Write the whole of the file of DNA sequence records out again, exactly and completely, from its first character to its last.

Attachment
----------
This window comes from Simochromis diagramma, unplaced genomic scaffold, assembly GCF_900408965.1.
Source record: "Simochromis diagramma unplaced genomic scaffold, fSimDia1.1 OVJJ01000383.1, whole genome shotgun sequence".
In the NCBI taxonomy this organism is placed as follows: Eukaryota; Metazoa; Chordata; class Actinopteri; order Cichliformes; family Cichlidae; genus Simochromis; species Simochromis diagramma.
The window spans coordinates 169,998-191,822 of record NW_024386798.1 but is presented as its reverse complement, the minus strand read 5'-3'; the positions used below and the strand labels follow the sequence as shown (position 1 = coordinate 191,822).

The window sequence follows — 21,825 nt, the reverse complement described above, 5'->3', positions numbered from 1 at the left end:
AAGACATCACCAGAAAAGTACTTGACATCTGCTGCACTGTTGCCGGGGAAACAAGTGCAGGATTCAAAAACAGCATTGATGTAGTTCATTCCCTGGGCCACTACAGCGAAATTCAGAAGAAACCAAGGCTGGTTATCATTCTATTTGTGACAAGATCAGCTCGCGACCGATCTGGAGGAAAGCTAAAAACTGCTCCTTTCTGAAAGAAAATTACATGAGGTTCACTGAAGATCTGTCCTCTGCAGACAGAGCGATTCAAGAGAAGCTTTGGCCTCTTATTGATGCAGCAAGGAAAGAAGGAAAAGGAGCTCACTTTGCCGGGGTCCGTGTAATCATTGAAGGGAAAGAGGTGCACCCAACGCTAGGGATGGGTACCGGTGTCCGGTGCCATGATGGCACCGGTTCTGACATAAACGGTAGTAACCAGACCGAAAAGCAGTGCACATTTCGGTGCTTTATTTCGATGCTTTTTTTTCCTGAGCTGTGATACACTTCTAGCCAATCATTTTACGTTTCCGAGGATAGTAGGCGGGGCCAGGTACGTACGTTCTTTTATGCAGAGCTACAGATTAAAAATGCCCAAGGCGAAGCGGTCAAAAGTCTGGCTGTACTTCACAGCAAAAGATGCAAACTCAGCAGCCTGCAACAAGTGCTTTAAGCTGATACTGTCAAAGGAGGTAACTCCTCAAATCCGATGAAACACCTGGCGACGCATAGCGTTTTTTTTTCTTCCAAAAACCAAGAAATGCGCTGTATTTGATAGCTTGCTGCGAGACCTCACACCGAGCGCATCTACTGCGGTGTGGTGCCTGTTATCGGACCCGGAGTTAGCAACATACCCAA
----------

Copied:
This window comes from Simochromis diagramma, unplaced genomic scaffold, assembly GCF_900408965.1.
Source record: "Simochromis diagramma unplaced genomic scaffold, fSimDia1.1 OVJJ01000383.1, whole genome shotgun sequence".
In the NCBI taxonomy this organism is placed as follows: Eukaryota; Metazoa; Chordata; class Actinopteri; order Cichliformes; family Cichlidae; genus Simochromis; species Simochromis diagramma.
The window spans coordinates 169,998-191,822 of record NW_024386798.1 but is presented as its reverse complement, the minus strand read 5'-3'; the positions used below and the strand labels follow the sequence as shown (position 1 = coordinate 191,822).

The window sequence follows — 21,825 nt, the reverse complement described above, 5'->3', positions numbered from 1 at the left end:
AAGACATCACCAGAAAAGTACTTGACATCTGCTGCACTGTTGCCGGGGAAACAAGTGCAGGATTCAAAAACAGCATTGATGTAGTTCATTCCCTGGGCCACTACAGCGAAATTCAGAAGAAACCAAGGCTGGTTATCATTCTATTTGTGACAAGATCAGCTCGCGACCGATCTGGAGGAAAGCTAAAAACTGCTCCTTTCTGAAAGAAAATTACATGAGGTTCACTGAAGATCTGTCCTCTGCAGACAGAGCGATTCAAGAGAAGCTTTGGCCTCTTATTGATGCAGCAAGGAAAGAAGGAAAAGGAGCTCACTTTGCCGGGGTCCGTGTAATCATTGAAGGGAAAGAGGTGCACCCAACGCTAGGGATGGGTACCGGTGTCCGGTGCCATGATGGCACCGGTTCTGACATAAACGGTAGTAACCAGACCGAAAAGCAGTGCACATTTCGGTGCTTTATTTCGATGCTTTTTTTTCCTGAGCTGTGATACACTTCTAGCCAATCATTTTACGTTTCCGAGGATAGTAGGCGGGGCCAGGTACGTACGTTCTTTTATGCAGAGCTACAGATTAAAAATGCCCAAGGCGAAGCGGTCAAAAGTCTGGCTGTACTTCACAGCAAAAGATGCAAACTCAGCAGCCTGCAACAAGTGCTTTAAGCTGATACTGTCAAAGGAGGTAACTCCTCAAATCCGATGAAACACCTGGCGACGCATAGCGTTTTTTTTTCTTCCAAAAACCAAGAAATGCGCTGTATTTGATAGCTTGCTGCGAGACCTCACACCGAGCGCATCTACTGCGGTGTGGTGCCTGTTATCGGACCCGGAGTTAGCAACATACCCAA